Huge lobster-like animal filtered seawater for food 480 million years ago, say fossil hunters

By Ben Miller | 18 March 2015

Zoologists say oldest example of gigantism, named after Moroccan finder, "fills ecological hole"

A photo of a reconstruction of a large lobster-like creature in a deep turquoise sea
A reconstruction of how the newly-discovered anomalocaridid might have looked feeding on a plankton cloud in the sea around 480 million years ago© Reconstruction by Marianne Collins, ArtofFact
A two-metre long lobster-like animal that lived 480 million years ago used spine-covered 'limbs' on its head to sift seawater and trap tiny particles of food, according to experts investigating fossils believed to represent the earliest giant filter-feeder ever discovered.

Named Aegirocassis benmoulae, after Mohamed Ben Moula, the Moroccan fossil hunter who discovered the remains, the huge sea dweller had paired swimming flaps along its body.

Dr Peter Van Roy, of Yale University, used tiny needle-like tools to chip away at the rock surrounding the discovery, revealing an “exceptionally well-preserved” 3D fossil of the species.

“This would have been one of the largest animals alive at the time,” says Dr Allison Daley, a colleague of Dr Van Roy’s on the study who works at Oxford University’s Department of Zoology.

A photo of a large dark brown and grey fossil specimen from prehistory
The complete specimen of the aegirocassis benmoulae© Reconstruction by Marianne Collins, ArtofFact
“These animals are filling an ecological role that hadn’t previously been filled by any other animal.

“While filter feeding - filtering water to find food - is probably one of the oldest ways for animals to find food, previous filter feeders were smaller and usually attached to the sea-floor.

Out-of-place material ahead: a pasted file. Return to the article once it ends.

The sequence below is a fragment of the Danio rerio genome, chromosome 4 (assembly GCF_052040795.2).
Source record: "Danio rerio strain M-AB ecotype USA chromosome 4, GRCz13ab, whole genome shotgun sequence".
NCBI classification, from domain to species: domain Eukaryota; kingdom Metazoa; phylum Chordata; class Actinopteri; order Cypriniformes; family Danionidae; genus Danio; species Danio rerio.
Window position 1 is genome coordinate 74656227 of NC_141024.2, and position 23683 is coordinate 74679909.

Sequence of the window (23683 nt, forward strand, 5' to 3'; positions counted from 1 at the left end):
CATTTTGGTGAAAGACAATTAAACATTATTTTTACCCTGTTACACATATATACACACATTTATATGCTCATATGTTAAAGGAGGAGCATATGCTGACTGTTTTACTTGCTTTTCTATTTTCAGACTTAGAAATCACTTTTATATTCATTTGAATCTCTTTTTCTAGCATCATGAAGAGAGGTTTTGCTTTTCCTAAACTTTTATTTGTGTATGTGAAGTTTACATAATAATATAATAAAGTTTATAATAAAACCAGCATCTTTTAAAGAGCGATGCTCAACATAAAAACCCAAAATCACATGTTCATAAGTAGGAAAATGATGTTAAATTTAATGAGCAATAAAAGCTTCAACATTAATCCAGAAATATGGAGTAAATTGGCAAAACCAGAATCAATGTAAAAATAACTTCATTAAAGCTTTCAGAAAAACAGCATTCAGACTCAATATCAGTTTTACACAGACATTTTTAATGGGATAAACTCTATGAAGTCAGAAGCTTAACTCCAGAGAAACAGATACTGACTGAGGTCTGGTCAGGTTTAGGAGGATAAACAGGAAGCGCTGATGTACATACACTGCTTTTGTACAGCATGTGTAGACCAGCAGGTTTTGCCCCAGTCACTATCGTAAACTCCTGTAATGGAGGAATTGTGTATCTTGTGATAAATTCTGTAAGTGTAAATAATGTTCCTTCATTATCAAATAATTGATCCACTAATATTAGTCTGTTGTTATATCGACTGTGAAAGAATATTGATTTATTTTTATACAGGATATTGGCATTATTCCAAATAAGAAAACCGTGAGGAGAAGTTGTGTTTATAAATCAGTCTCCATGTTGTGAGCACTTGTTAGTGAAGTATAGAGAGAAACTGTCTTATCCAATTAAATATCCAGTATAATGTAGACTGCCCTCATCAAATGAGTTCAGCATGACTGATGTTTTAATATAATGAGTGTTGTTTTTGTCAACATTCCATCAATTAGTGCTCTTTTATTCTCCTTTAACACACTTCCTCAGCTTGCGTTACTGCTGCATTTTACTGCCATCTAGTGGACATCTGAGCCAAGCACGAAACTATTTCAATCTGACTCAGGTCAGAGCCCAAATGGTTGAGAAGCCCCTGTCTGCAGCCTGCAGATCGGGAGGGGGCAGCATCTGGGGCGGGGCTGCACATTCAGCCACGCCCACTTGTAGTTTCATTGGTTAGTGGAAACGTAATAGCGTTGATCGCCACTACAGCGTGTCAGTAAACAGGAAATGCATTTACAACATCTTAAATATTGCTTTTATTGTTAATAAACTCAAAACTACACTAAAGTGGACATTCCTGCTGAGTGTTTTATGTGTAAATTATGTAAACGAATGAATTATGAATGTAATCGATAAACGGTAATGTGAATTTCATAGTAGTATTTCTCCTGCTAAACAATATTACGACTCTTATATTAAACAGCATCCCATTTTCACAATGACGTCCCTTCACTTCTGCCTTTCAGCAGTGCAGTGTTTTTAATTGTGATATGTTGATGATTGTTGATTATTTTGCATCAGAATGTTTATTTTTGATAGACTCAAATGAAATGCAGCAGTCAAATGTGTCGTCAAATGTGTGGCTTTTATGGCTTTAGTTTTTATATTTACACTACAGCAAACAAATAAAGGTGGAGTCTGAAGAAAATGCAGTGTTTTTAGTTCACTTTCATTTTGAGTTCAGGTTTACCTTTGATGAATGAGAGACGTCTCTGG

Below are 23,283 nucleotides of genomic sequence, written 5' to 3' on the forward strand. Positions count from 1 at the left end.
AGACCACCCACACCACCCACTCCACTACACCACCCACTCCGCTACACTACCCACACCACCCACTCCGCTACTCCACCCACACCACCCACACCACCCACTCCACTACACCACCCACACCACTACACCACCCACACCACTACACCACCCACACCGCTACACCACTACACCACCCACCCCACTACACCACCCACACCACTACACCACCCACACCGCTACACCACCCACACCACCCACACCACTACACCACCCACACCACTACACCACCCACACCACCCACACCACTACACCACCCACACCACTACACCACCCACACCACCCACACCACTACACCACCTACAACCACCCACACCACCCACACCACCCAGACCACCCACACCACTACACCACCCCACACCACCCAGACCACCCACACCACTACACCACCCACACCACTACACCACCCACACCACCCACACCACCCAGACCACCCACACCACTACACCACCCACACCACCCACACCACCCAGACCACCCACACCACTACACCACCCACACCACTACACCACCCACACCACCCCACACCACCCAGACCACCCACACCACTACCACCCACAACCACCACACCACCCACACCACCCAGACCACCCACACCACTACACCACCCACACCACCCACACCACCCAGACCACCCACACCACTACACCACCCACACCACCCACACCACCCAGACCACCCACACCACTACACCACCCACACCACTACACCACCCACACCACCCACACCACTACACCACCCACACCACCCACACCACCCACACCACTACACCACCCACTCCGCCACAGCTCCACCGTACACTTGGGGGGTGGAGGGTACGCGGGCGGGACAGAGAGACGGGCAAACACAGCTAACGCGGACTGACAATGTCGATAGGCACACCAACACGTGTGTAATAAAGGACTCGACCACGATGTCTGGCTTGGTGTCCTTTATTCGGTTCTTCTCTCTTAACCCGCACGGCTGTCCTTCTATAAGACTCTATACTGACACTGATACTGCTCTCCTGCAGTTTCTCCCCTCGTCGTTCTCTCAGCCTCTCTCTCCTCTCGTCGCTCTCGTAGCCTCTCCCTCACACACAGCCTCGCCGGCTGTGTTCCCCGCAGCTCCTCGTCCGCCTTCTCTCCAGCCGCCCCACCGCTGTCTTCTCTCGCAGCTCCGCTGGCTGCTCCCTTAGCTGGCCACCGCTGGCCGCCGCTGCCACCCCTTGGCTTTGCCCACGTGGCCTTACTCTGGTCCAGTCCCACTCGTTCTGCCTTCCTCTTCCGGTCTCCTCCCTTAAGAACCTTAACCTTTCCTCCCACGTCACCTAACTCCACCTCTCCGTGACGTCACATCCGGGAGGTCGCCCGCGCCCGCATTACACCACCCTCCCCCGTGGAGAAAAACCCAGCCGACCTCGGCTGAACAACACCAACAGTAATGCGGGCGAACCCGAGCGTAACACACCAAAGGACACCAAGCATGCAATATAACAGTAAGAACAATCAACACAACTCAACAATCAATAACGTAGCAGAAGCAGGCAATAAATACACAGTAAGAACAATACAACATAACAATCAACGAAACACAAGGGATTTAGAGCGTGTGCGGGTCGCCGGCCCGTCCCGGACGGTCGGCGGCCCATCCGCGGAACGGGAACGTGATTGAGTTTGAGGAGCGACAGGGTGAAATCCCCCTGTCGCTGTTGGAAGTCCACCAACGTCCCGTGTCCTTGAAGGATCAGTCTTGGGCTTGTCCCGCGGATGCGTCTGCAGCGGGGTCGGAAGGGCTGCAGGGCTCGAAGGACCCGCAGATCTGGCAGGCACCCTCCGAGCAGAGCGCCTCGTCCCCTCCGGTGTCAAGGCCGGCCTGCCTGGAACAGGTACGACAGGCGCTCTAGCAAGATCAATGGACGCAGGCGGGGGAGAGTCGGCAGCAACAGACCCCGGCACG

“We have found the oldest example of gigantism in a freely swimming filter feeder.

“Without these 3D remains, we may never have got the insight into these animals’ anatomy that we did.”

Part of an extinct marine animal family called the anomalocaridids which first appeared 520 million years ago, the animal’s flaps are likely to have been precursors to the “double-branched” legs which anthropods such as spiders and insects use to notably versatile effect, including sensing the environment, feeding and mating.

Although most anomalocaridids were sharp-like apex predators, possessing spine-covered head limbs and a circular ring of sharp teeth for a mouth, the new species is closer to a whale.

  • The full report has been published in the journal Nature.

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An image of a reconstruction of a large turquoise image of a whale-like creature against black
Aegirocassis reached a length in excess of two meters, making it one of the biggest arthropods to have ever lived. It foreshadows the later appearance of giant filter-feeding sharks and whales© Reconstruction by Marianne Collins, ArtofFact.
A photo of a female zoologist kneeling down to dig at a bit of light brown coastal rock
Allison Daley at a fossil dig in the Emu Bay Shale in Australia. This area has yielded many previous Anomalocaridid fossils© Photo: J Paterson, UNE
A photo of a female zoologist crouching on pebbles carrying a jagged bit of rock
The zoologist with an Anomalocaridid fossil at the Burgess Shale in Canada© Photo: Parks Canada
A close-up photo of a light brown and yellow fossil showing the bones of a marine creature
A fossil showing the full-length side-view of the spiny 'net' which Aegirocassis benmoulae used to filter its plankton food from sea water© Photo: Peter Van Roy, Yale University
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Science at its best.....using the evidence to fit their theory.
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